Energy Savers: Manufactured Home Energy-Efficient Retrofit Measures

There are many differences between manufactured (mobile) homes built before the HUD Code took effect in 1976 and those built afterward. Many manufactured homes made before 1976 are likely to have the following:

  • Air leakage through walls
  • Little or no insulation
  • No vapor retarder in the roof cavity
  • Uninsulated heating system ducts
  • Uninsulated doors.

If you have a pre-1976 manufactured (mobile) home, you may want to make the following energy efficiency improvements to reduce heat loss:

  • Install energy-efficient windows and doors
  • Add insulation to the belly
  • Make general repairs (caulking, ducts, etc.)
  • Add insulation to your walls
  • Install insulated skirting
  • Install a belly wrap
  • Add insulation to your roof or install a roof cap.

Instead of rolling back the roof, many installers prefer to use roof caps for insulating, in spite of their inferior performance. Roof caps come in kit form and consist of insulation boards, usually of dense fiberglass, with a synthetic rubber or metal covering. Roof caps can insulate the roof to R-19 without disturbing the existing roof. If all leaks in the old roof covering are sealed, the old roof acts as a vapor retarder, eliminating moisture problems and the need for ventilation.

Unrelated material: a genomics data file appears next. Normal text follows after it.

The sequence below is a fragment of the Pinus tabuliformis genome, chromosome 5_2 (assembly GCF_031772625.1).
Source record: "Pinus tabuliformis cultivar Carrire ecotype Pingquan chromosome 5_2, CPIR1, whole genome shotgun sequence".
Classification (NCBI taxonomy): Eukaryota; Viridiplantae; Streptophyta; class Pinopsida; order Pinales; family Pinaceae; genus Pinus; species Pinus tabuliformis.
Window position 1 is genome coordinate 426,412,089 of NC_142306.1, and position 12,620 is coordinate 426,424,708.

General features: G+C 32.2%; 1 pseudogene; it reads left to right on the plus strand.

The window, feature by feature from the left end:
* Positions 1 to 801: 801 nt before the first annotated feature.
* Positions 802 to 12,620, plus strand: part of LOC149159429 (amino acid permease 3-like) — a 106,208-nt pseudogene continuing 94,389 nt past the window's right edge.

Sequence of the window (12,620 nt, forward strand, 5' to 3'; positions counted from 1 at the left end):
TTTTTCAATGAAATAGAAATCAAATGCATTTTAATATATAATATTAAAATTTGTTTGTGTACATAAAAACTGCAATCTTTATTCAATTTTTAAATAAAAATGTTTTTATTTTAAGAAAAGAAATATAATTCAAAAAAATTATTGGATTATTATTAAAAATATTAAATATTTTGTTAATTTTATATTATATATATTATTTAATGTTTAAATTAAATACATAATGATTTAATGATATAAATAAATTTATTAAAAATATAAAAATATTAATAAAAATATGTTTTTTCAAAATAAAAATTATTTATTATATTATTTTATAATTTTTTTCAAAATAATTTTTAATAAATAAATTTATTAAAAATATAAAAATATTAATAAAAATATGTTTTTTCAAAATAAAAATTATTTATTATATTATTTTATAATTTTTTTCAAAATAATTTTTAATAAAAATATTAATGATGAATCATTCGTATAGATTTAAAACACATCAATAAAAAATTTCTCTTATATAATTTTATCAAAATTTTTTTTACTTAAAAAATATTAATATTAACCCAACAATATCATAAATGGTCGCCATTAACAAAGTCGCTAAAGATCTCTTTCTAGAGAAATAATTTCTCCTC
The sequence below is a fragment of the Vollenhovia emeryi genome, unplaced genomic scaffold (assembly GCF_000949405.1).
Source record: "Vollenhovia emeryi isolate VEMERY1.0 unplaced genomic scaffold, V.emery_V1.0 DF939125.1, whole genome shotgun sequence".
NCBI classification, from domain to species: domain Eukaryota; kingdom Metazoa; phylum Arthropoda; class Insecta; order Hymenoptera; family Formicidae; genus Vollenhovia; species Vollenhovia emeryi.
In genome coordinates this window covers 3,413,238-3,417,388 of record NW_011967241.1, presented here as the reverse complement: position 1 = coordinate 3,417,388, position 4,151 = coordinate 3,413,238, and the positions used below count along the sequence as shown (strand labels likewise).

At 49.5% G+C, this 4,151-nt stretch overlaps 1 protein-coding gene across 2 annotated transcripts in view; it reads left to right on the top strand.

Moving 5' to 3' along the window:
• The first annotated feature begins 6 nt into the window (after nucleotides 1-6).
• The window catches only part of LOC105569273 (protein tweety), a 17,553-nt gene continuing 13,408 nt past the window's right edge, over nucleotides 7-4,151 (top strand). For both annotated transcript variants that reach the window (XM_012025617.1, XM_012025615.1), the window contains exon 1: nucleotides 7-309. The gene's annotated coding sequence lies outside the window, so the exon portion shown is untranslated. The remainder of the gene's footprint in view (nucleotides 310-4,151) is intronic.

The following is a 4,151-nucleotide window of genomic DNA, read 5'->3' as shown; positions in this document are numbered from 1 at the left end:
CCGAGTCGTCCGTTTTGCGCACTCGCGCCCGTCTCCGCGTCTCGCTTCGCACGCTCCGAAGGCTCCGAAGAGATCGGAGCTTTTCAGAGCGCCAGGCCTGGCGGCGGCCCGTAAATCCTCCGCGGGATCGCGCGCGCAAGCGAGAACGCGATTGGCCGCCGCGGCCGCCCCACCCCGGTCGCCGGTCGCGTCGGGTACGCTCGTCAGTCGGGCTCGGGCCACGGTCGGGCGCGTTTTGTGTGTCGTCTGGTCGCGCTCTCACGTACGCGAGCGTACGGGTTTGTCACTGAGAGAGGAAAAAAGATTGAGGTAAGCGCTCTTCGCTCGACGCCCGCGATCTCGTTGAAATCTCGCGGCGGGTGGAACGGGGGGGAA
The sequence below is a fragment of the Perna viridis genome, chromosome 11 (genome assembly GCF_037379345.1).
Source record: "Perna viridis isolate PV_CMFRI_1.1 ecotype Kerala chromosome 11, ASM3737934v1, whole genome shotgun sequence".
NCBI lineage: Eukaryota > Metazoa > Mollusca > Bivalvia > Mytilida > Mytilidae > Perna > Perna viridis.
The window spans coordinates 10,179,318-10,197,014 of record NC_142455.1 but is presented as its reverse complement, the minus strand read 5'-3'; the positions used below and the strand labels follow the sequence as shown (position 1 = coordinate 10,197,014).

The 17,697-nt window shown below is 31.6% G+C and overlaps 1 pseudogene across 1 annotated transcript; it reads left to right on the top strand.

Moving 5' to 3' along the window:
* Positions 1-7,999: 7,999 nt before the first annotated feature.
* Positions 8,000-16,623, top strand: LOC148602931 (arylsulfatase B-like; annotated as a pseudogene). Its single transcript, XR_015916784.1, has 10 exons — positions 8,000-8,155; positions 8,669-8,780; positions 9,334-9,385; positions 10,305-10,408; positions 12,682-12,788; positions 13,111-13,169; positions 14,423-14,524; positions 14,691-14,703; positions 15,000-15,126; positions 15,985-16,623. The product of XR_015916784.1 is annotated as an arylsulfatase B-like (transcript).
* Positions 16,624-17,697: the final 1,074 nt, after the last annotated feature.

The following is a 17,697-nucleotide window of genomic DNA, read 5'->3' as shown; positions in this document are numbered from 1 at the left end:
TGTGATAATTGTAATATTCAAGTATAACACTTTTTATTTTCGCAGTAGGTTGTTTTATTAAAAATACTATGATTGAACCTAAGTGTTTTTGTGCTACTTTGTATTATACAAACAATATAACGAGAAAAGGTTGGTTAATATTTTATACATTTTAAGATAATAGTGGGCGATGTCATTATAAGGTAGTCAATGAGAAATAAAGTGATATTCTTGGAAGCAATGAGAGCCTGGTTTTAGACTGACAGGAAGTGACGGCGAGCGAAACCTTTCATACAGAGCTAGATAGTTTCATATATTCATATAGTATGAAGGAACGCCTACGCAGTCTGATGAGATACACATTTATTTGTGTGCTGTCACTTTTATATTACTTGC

Also, blowing loose-fill insulation into an existing manufactured home is difficult because of the narrowness of the wall and roof cavities. Pre-1976 homes often had only 2" × 2" studs (5.08 cm × 5.08 cm) (new manufactured houses are required to have at least 2" × 4" [5.08 cm × 10.16 cm]). Trusses also hinder adding more roof insulation. Rolling back the roof to add insulation can lead to realignment problems and leaks. Furthermore, if the rollback method is used, adding some type of mechanical ventilation system to alleviate moisture condensation problems in the roof cavity may be necessary.

The above energy efficiency measures are based on experiments conducted on pre-1976 manufactured homes by the National Renewable Energy Laboratory (NREL) from 1988–1991. A survey of 36 mobile homes by the Colorado Division of Housing found that using these NREL-developed retrofit measures resulted in a 31% reduction in heating fuel usage.

To improve your home's energy efficiency, you should also consider the following:

Energy Savers: Manufactured Home Energy-Efficient Retrofit Measures